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Health Debate Turns to Medicare

September 25th, 2009 – President Obama long ago painted a big red target on the Medicare Advantage plans that he accuses of being wasteful and creating a windfall for insurance companies while delivering little value to consumers.

Now, Senate Finance Committee Chairman Max Baucus is proposing to cut more than $100 billion over 10 years from Medicare Advantage plans to free up money to cover the uninsured. Sometimes called Medicare Part C, Medicare Advantage plans cover about 10 million Americans, including many here in Colorado.

Humana was recently reprimanded by the government for informing its Medicare Advantage clients that their program was under threat.   Humana’s actions caught the attention of Centers for Medicare and Medicaid Services (CMS).  Because Humana receives federal monies to operate Medicare Advantage and must comply with federal law when sending official communications about the Medicare CMS was able to shut down this campaign by Humana which was called informational or propaganda, depending on which side of the fence you are on.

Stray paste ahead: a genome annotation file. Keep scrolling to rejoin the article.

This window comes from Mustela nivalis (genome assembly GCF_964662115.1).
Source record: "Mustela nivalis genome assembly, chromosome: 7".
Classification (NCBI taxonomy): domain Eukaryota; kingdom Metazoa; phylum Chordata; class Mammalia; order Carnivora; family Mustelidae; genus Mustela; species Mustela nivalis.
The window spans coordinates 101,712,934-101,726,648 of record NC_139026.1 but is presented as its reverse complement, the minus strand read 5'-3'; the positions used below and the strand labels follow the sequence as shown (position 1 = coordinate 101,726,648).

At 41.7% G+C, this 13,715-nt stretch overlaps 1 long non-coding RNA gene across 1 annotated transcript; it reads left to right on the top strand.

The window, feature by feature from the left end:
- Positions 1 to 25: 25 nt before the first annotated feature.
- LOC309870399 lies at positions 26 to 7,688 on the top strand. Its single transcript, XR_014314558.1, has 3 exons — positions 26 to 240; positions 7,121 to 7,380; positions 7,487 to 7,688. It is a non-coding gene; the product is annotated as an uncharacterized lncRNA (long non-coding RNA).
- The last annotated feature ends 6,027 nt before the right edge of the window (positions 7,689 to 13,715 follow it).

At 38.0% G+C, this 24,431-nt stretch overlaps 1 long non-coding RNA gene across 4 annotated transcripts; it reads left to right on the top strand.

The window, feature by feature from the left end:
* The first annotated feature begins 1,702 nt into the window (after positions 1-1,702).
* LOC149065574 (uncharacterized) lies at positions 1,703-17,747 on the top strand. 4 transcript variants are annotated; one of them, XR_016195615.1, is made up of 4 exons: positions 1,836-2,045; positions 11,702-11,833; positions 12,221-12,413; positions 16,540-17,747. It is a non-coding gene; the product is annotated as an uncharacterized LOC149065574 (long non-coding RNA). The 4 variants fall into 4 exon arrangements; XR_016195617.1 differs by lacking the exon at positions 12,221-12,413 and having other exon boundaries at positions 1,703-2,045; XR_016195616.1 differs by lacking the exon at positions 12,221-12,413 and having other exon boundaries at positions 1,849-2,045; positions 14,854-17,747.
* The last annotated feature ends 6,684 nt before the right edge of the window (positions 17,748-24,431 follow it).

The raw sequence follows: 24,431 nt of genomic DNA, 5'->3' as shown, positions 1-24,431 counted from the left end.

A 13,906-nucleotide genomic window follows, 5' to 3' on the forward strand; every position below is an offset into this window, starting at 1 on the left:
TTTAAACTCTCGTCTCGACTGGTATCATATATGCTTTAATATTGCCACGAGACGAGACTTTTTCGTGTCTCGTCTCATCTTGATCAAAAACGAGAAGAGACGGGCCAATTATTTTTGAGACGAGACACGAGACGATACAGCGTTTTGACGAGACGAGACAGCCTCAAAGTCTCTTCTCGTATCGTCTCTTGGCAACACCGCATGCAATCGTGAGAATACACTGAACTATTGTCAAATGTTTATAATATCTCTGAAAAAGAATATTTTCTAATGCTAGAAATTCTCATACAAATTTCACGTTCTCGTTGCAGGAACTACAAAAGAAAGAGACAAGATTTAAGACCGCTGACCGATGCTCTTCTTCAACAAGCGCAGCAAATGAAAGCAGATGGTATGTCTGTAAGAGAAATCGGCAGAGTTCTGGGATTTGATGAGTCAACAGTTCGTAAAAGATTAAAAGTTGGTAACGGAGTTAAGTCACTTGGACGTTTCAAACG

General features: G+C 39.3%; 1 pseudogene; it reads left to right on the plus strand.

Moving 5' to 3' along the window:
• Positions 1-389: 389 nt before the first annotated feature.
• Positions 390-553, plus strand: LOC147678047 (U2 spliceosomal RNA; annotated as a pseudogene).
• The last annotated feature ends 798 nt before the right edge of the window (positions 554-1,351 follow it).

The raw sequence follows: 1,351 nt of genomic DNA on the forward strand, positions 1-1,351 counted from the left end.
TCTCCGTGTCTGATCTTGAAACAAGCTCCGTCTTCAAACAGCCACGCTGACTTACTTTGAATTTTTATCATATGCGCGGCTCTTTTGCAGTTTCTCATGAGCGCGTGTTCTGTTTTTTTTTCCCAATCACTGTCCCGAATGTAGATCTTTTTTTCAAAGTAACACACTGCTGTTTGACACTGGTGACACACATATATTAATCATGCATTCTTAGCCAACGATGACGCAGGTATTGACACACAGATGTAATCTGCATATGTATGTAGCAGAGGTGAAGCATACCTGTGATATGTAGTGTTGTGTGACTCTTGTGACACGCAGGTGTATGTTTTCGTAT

Not all Democrats are on board with cutting the Medicare Advantage plans, as they are very well run in a number of states. Of course, we’ll have to wait and see what the final outcome is after all the politicians’ horse trading is wrapped up.

The drug industry got to the table early and pledged $80 billion in savings over 10 years, including a 50 percent discount for seniors who fall into the “doughnut hole” coverage gap. This compromise came at the expense of everyone else and economists expect that the concessions won by Big Pharma will net them a positive gain even with the $80 billion program. However, while the Medciare Part D Plan was a huge government giveaway to Big Pharma, something must be done to help seniors with the drug costs from the Medicare Part D doughnut whole.

How the doughnut whole works is once a senior reaches $2,700 in total drug costs, they will be in the “donut hole” and must pay the full cost of prescription drugs until their total out-of-pocket cost reaches $4,350. This annual out-of-pocket spending amount includes yearly deductible and copay amounts.

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